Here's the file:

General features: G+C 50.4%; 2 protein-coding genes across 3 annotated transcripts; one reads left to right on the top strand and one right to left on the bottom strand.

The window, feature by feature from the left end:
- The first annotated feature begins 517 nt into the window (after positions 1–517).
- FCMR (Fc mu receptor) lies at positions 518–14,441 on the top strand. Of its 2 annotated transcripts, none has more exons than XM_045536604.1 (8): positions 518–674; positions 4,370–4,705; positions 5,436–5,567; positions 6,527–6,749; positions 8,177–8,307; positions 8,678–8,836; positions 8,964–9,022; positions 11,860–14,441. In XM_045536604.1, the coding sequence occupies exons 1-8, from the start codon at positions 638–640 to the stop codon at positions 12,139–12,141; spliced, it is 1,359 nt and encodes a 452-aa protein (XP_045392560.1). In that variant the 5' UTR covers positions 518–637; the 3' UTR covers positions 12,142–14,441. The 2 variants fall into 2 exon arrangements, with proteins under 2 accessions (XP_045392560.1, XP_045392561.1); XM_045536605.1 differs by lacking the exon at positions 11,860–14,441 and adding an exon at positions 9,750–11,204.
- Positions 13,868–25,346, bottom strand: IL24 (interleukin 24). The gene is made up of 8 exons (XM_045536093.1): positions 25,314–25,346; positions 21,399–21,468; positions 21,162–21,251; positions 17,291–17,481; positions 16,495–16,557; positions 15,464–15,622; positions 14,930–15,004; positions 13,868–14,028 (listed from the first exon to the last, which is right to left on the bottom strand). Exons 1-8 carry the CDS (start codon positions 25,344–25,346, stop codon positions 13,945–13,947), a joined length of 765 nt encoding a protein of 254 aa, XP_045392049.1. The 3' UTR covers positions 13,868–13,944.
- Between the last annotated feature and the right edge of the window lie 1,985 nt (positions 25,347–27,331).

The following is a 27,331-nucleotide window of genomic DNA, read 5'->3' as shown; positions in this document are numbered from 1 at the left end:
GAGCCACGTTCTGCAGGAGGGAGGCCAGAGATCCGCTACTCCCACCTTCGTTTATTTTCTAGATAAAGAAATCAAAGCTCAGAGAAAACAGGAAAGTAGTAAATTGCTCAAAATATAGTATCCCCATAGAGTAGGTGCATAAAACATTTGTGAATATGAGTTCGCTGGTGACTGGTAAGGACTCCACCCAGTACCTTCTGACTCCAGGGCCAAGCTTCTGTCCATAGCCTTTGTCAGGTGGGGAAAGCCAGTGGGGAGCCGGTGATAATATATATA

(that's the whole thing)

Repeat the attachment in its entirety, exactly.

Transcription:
General features: G+C 50.4%; 2 protein-coding genes across 3 annotated transcripts; one reads left to right on the top strand and one right to left on the bottom strand.

The window, feature by feature from the left end:
- The first annotated feature begins 517 nt into the window (after positions 1–517).
- FCMR (Fc mu receptor) lies at positions 518–14,441 on the top strand. Of its 2 annotated transcripts, none has more exons than XM_045536604.1 (8): positions 518–674; positions 4,370–4,705; positions 5,436–5,567; positions 6,527–6,749; positions 8,177–8,307; positions 8,678–8,836; positions 8,964–9,022; positions 11,860–14,441. In XM_045536604.1, the coding sequence occupies exons 1-8, from the start codon at positions 638–640 to the stop codon at positions 12,139–12,141; spliced, it is 1,359 nt and encodes a 452-aa protein (XP_045392560.1). In that variant the 5' UTR covers positions 518–637; the 3' UTR covers positions 12,142–14,441. The 2 variants fall into 2 exon arrangements, with proteins under 2 accessions (XP_045392560.1, XP_045392561.1); XM_045536605.1 differs by lacking the exon at positions 11,860–14,441 and adding an exon at positions 9,750–11,204.
- Positions 13,868–25,346, bottom strand: IL24 (interleukin 24). The gene is made up of 8 exons (XM_045536093.1): positions 25,314–25,346; positions 21,399–21,468; positions 21,162–21,251; positions 17,291–17,481; positions 16,495–16,557; positions 15,464–15,622; positions 14,930–15,004; positions 13,868–14,028 (listed from the first exon to the last, which is right to left on the bottom strand). Exons 1-8 carry the CDS (start codon positions 25,344–25,346, stop codon positions 13,945–13,947), a joined length of 765 nt encoding a protein of 254 aa, XP_045392049.1. The 3' UTR covers positions 13,868–13,944.
- Between the last annotated feature and the right edge of the window lie 1,985 nt (positions 25,347–27,331).

The following is a 27,331-nucleotide window of genomic DNA, read 5'->3' as shown; positions in this document are numbered from 1 at the left end:
GAGCCACGTTCTGCAGGAGGGAGGCCAGAGATCCGCTACTCCCACCTTCGTTTATTTTCTAGATAAAGAAATCAAAGCTCAGAGAAAACAGGAAAGTAGTAAATTGCTCAAAATATAGTATCCCCATAGAGTAGGTGCATAAAACATTTGTGAATATGAGTTCGCTGGTGACTGGTAAGGACTCCACCCAGTACCTTCTGACTCCAGGGCCAAGCTTCTGTCCATAGCCTTTGTCAGGTGGGGAAAGCCAGTGGGGAGCCGGTGATAATATATATA